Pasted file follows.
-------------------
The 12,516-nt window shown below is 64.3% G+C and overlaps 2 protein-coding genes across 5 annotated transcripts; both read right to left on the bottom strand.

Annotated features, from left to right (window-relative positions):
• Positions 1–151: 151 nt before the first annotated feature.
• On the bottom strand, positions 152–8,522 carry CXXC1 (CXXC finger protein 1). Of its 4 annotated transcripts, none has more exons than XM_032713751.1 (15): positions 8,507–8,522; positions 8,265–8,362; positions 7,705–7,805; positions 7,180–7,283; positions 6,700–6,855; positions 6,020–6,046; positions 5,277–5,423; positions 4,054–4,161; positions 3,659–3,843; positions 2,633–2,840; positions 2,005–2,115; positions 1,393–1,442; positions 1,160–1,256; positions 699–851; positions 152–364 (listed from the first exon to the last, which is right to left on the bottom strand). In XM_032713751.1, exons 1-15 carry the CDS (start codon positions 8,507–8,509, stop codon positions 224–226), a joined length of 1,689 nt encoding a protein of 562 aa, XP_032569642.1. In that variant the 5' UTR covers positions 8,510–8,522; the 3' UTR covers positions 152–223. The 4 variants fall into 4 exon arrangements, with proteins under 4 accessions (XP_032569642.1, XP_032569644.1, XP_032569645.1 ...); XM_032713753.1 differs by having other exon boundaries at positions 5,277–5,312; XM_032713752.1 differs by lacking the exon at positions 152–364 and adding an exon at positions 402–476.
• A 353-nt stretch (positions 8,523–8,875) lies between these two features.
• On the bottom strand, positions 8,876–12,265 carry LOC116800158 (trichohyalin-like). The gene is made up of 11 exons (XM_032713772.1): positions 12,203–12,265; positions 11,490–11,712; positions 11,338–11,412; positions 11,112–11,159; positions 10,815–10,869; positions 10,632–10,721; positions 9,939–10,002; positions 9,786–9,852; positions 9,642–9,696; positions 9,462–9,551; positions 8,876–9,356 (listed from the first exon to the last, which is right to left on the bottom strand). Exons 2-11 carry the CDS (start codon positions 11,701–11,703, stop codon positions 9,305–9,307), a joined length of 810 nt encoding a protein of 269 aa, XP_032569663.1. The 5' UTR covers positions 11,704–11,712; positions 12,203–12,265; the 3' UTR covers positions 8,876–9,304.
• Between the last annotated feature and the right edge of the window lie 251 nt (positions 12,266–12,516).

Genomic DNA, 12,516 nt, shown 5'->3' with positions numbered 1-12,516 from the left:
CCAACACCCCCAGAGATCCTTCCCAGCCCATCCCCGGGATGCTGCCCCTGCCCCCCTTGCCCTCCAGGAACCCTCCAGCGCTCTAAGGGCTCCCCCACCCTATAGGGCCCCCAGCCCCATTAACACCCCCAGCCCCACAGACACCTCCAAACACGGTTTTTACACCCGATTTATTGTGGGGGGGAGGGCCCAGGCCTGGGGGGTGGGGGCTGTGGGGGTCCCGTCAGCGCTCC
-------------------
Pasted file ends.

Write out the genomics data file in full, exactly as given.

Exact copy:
The 12,516-nt window shown below is 64.3% G+C and overlaps 2 protein-coding genes across 5 annotated transcripts; both read right to left on the bottom strand.

Annotated features, from left to right (window-relative positions):
• Positions 1–151: 151 nt before the first annotated feature.
• On the bottom strand, positions 152–8,522 carry CXXC1 (CXXC finger protein 1). Of its 4 annotated transcripts, none has more exons than XM_032713751.1 (15): positions 8,507–8,522; positions 8,265–8,362; positions 7,705–7,805; positions 7,180–7,283; positions 6,700–6,855; positions 6,020–6,046; positions 5,277–5,423; positions 4,054–4,161; positions 3,659–3,843; positions 2,633–2,840; positions 2,005–2,115; positions 1,393–1,442; positions 1,160–1,256; positions 699–851; positions 152–364 (listed from the first exon to the last, which is right to left on the bottom strand). In XM_032713751.1, exons 1-15 carry the CDS (start codon positions 8,507–8,509, stop codon positions 224–226), a joined length of 1,689 nt encoding a protein of 562 aa, XP_032569642.1. In that variant the 5' UTR covers positions 8,510–8,522; the 3' UTR covers positions 152–223. The 4 variants fall into 4 exon arrangements, with proteins under 4 accessions (XP_032569642.1, XP_032569644.1, XP_032569645.1 ...); XM_032713753.1 differs by having other exon boundaries at positions 5,277–5,312; XM_032713752.1 differs by lacking the exon at positions 152–364 and adding an exon at positions 402–476.
• A 353-nt stretch (positions 8,523–8,875) lies between these two features.
• On the bottom strand, positions 8,876–12,265 carry LOC116800158 (trichohyalin-like). The gene is made up of 11 exons (XM_032713772.1): positions 12,203–12,265; positions 11,490–11,712; positions 11,338–11,412; positions 11,112–11,159; positions 10,815–10,869; positions 10,632–10,721; positions 9,939–10,002; positions 9,786–9,852; positions 9,642–9,696; positions 9,462–9,551; positions 8,876–9,356 (listed from the first exon to the last, which is right to left on the bottom strand). Exons 2-11 carry the CDS (start codon positions 11,701–11,703, stop codon positions 9,305–9,307), a joined length of 810 nt encoding a protein of 269 aa, XP_032569663.1. The 5' UTR covers positions 11,704–11,712; positions 12,203–12,265; the 3' UTR covers positions 8,876–9,304.
• Between the last annotated feature and the right edge of the window lie 251 nt (positions 12,266–12,516).

Genomic DNA, 12,516 nt, shown 5'->3' with positions numbered 1-12,516 from the left:
CCAACACCCCCAGAGATCCTTCCCAGCCCATCCCCGGGATGCTGCCCCTGCCCCCCTTGCCCTCCAGGAACCCTCCAGCGCTCTAAGGGCTCCCCCACCCTATAGGGCCCCCAGCCCCATTAACACCCCCAGCCCCACAGACACCTCCAAACACGGTTTTTACACCCGATTTATTGTGGGGGGGAGGGCCCAGGCCTGGGGGGTGGGGGCTGTGGGGGTCCCGTCAGCGCTCC